Broadening Imagination and Awareness
Explain to the participants that they are about to suspend logic and use role-play to exercise their imagination. Albert Einstein, Nobel Laureate, scientist and anti-war advocate said "Imagination is more important than knowledge" because we first imagine what later comes into being. Think of Thomas Edison and his light bulb, or Jane Addams and her creation of safe houses for impoverished immigrants in America. Both the act of invention and intention require the use of our imagination. Yet, the muscle of our imagination is often poorly exercised in a world where video games and films do the imagining for us. However, in the Widening Circles thought experiment, participants are encouraged to use that muscle to imagine the thoughts or feelings of people who hold differing opinions, as well as viewpoints from the future and the more-than-human world.
Make space for a circle of four chairs in the middle of the classroom. Ask for four volunteers, and have them count off 1, 2, 3, 4.
Explain the Following Positions, for a Lesson on Nuclear Weapons Disarmament:
1: represents a pro nuclear position
When explaining each position, the educator should give an example of each. For instance:
In the number 1 seat, you might say something like "Nuclear weapons are really important because we only use them as a threat. They will never really be used. And after they were used in World War II the war ended. If we are going to live in a world where there is threat of terrorism, we better be ready with a nuclear bomb."
In seat number 2, you might say " Nuclear weapons are too dangerous to control. And when one country has them other countries want them too. Think about how much there is with just one nuclear bomb. There is not only death, and death of innocent people, but also radiation. Radioactive contamination doesn't just go away. I think we need to find ways to solve conflict without using war."
In seat number 3, you might imagine that you are a river outside a nuclear reactor that makes plutonium for the bomb. You could say something like "It's hard running by this big building with all that steam. The water that comes into me from the building is hot, and I'm cool. When hot water comes in, the many creatures who live in me are becoming sick. There's something that I cannot see in that water and I'm not happy about that. I'm a river, and the power of my current is mighty, but I cannot fight the current of invisible poison that is being pumped into me from that big building. I wish I could stop it " You might also be a plant such as wild grass, or a mineral such as uranium. Or you may be a cloud in the sky that can see far distances. There are many things to be and points of view to be held in seat number 3."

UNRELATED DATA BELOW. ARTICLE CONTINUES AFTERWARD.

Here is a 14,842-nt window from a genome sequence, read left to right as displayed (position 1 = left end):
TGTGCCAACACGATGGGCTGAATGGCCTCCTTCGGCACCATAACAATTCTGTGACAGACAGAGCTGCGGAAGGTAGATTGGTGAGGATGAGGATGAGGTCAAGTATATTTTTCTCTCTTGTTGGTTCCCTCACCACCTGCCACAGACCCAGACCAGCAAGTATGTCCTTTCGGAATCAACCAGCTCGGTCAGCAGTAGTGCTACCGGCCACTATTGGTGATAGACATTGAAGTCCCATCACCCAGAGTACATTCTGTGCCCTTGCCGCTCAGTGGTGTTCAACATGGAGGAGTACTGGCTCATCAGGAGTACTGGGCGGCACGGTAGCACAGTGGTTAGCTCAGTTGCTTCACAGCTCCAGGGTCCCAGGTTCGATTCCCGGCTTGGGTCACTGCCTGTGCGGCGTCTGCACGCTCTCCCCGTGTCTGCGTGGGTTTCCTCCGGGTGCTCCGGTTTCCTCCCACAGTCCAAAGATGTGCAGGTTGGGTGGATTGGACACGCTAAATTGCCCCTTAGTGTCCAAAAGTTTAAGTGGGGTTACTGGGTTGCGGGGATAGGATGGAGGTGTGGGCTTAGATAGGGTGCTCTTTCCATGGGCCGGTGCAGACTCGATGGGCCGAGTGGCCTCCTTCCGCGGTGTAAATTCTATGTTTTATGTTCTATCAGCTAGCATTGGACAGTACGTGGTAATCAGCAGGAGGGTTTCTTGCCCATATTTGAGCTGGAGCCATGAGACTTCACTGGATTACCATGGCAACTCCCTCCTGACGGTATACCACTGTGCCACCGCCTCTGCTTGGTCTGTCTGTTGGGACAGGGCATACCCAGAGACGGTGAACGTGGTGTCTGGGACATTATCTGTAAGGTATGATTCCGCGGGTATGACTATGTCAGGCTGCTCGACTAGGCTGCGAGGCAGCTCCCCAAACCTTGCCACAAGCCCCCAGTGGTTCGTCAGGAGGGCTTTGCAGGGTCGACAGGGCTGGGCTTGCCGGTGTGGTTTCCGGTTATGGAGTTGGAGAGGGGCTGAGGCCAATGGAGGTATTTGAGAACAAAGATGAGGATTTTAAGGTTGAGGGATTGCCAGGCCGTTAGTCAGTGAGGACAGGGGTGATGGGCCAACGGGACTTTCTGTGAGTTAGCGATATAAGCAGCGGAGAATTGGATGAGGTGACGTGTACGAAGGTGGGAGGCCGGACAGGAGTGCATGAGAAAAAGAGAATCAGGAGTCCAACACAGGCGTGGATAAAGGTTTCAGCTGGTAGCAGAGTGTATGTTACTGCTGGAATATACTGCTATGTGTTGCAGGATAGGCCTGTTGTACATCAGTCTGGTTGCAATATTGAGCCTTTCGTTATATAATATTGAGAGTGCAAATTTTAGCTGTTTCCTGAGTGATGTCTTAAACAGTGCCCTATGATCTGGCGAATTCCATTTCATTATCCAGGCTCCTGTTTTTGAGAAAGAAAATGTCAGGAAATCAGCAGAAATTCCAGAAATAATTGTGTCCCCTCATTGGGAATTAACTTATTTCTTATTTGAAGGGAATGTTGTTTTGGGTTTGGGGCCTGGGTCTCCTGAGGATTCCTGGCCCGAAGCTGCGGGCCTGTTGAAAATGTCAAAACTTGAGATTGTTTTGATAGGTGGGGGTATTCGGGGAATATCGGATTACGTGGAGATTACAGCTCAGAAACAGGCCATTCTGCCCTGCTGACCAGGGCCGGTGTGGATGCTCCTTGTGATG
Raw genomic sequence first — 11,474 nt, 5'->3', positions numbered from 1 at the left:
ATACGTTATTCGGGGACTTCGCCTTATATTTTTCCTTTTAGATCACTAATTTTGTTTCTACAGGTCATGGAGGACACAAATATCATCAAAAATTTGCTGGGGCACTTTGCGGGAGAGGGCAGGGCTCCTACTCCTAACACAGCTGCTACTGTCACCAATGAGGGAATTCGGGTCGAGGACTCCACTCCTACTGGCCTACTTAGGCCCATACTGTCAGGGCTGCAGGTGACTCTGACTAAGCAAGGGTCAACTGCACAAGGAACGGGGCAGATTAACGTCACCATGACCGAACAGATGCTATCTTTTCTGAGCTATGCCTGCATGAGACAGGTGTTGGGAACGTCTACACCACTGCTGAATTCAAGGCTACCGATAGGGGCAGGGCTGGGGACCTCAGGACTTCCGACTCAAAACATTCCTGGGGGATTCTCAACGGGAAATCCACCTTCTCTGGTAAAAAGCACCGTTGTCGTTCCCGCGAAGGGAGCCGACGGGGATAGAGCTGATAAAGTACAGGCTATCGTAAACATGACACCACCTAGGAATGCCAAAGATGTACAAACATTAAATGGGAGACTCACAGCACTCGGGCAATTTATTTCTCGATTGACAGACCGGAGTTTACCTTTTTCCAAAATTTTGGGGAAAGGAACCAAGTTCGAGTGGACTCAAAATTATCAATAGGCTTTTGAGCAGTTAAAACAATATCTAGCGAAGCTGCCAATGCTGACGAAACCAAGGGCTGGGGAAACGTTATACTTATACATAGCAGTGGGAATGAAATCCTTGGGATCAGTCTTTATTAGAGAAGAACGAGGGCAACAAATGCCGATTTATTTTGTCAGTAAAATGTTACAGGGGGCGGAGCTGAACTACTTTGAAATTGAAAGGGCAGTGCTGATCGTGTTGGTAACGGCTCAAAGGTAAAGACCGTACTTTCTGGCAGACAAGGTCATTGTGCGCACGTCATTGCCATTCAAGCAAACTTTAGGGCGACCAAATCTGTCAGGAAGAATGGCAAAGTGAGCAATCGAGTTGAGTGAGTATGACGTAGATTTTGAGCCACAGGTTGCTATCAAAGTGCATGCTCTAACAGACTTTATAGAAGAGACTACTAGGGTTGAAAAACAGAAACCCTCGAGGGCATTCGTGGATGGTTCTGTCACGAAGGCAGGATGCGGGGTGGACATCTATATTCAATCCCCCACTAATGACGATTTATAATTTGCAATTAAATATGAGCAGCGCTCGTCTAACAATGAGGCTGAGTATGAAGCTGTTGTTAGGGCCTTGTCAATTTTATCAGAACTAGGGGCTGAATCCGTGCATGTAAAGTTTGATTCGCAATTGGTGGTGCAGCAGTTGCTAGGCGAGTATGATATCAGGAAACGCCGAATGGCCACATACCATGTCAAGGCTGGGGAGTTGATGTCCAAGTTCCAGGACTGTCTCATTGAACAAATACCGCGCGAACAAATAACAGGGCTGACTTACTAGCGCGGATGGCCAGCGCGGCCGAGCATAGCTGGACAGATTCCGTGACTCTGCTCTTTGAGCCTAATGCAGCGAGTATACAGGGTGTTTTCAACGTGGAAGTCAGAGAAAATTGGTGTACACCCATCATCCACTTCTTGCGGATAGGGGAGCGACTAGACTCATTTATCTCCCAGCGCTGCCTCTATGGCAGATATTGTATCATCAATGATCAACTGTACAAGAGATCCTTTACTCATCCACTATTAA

In seat number 4, you imagine that you are a person living 100 years in the future and might say "What I can see 100 years from now is this: the nuclear bomb factories are closed, humans have found other more peaceful ways to live, but the radioactive waste and contamination from all the years of nuclear weapon production are still with us. We must guard those invisible poisons from the atmosphere. This is the poison gift we give to future generations, but in an odd way it connects us, and we remember you who made it, and those in the future will remember us who guard it. Or you might say, from the future we keep a pact that we cannot say to the present what will become of them, but I can tell you this, unless human ways are changed there will be changes forced on them from nature. I think we can all agree it is easier to decide to change and make that decision based on cooperation, than it is to force change at a rapid pace. It's up to you."
For a Lesson on Small Arms, an Educator Could Use:
1: represents a pro gun rights position
After role-playing each represented space, ask the students to proceed in a round. When they finished, repeat the process 3 or 4 times, by asking each student to choose another for his/her space (1, 2, 3...). Then come together as a group and discuss the exercise. If there's a longer period of time, a fishbowl process could be used to ensure the greatest participation.
Some Guiding Questions for the Educator Might Be:
Adapted from(© 1998).